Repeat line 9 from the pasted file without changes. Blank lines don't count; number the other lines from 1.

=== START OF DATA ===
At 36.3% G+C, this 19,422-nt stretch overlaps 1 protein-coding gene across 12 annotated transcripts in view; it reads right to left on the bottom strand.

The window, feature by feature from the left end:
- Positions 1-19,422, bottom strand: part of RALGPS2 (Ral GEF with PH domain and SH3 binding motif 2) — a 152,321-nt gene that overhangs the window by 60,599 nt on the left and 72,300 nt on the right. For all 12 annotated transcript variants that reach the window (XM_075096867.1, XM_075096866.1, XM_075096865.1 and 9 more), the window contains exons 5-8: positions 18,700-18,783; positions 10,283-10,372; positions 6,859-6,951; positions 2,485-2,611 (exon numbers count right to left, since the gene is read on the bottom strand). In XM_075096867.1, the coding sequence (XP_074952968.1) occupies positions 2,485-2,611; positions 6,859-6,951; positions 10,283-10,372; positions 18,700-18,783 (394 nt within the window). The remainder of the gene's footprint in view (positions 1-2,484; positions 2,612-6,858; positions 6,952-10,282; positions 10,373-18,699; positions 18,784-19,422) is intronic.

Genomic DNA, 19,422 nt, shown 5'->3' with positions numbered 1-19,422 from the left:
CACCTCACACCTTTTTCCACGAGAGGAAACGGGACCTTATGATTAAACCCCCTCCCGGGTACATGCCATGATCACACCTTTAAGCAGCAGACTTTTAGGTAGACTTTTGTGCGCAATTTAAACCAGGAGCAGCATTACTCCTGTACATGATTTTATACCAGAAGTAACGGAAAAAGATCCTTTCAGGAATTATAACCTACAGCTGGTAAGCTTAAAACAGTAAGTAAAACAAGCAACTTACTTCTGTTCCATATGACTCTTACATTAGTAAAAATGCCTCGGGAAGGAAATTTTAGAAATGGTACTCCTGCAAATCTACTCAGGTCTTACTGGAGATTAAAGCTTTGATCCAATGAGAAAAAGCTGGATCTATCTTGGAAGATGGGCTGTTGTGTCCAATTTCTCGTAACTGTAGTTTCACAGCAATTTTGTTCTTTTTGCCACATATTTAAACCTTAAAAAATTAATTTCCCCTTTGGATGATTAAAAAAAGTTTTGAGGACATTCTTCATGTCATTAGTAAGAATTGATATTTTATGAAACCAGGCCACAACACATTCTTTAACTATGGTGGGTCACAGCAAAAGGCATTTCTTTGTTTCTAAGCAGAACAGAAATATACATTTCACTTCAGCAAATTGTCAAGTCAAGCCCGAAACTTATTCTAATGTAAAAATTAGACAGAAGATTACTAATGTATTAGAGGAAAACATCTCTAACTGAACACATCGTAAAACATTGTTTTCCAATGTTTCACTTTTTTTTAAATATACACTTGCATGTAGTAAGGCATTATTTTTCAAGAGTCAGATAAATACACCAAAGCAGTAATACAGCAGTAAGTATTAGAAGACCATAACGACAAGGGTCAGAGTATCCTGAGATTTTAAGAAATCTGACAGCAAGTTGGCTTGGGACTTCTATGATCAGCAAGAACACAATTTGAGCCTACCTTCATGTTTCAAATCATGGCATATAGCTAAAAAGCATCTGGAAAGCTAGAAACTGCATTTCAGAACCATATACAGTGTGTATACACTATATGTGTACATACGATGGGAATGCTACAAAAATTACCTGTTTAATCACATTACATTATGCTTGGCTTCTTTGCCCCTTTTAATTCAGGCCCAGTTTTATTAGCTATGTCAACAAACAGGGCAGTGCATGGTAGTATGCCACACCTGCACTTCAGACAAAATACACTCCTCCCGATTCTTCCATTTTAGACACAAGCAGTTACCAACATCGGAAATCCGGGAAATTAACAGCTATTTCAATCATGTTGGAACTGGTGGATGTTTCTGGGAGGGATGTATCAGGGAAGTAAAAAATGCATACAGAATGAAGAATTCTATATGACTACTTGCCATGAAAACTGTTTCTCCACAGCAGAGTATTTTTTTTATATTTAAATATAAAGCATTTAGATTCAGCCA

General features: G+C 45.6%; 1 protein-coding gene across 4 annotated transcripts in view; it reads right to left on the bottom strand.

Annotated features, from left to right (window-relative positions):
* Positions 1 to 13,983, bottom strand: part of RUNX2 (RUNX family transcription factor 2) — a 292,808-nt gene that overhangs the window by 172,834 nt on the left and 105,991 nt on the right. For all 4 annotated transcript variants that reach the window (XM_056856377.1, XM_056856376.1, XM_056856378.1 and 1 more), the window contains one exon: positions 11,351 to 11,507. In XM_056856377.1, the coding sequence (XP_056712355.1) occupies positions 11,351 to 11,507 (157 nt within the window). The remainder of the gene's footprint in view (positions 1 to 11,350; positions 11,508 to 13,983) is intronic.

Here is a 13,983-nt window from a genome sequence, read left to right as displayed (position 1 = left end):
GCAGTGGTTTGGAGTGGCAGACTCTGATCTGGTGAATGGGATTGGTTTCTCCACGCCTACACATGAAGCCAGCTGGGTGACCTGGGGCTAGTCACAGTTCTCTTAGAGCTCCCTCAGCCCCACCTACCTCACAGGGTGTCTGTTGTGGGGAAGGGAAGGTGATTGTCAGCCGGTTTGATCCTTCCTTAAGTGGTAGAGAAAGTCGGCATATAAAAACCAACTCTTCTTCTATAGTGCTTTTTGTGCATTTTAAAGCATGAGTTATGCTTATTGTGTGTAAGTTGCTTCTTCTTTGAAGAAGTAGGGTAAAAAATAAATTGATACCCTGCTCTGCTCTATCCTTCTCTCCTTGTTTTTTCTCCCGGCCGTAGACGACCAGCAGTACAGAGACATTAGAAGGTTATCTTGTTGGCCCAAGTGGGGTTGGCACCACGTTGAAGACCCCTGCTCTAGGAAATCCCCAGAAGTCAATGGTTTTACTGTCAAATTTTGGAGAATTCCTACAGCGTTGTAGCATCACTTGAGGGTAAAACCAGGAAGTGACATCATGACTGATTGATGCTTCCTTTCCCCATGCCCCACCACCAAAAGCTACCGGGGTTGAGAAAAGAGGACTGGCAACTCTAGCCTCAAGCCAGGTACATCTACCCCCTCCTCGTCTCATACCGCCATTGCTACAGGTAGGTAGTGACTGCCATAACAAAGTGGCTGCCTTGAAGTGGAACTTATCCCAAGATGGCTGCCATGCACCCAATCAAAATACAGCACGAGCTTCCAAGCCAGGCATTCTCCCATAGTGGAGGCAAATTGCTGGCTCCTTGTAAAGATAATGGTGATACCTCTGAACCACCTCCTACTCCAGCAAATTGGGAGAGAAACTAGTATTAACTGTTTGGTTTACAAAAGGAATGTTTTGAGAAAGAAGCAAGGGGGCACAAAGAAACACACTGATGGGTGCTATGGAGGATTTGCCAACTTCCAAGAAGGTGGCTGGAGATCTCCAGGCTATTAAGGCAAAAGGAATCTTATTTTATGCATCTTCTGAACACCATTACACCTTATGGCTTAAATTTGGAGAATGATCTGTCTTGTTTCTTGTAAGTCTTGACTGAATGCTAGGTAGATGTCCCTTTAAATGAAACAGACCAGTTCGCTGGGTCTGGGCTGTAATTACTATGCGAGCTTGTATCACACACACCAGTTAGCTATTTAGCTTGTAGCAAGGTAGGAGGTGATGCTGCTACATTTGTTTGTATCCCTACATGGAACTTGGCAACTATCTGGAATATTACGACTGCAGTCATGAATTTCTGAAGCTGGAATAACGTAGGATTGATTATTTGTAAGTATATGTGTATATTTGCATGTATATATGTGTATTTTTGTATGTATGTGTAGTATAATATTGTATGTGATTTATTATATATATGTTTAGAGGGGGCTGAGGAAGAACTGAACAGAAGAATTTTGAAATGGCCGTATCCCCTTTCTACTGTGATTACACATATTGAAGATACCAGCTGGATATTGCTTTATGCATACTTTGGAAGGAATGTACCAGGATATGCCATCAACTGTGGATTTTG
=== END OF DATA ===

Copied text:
Here is a 13,983-nt window from a genome sequence, read left to right as displayed (position 1 = left end):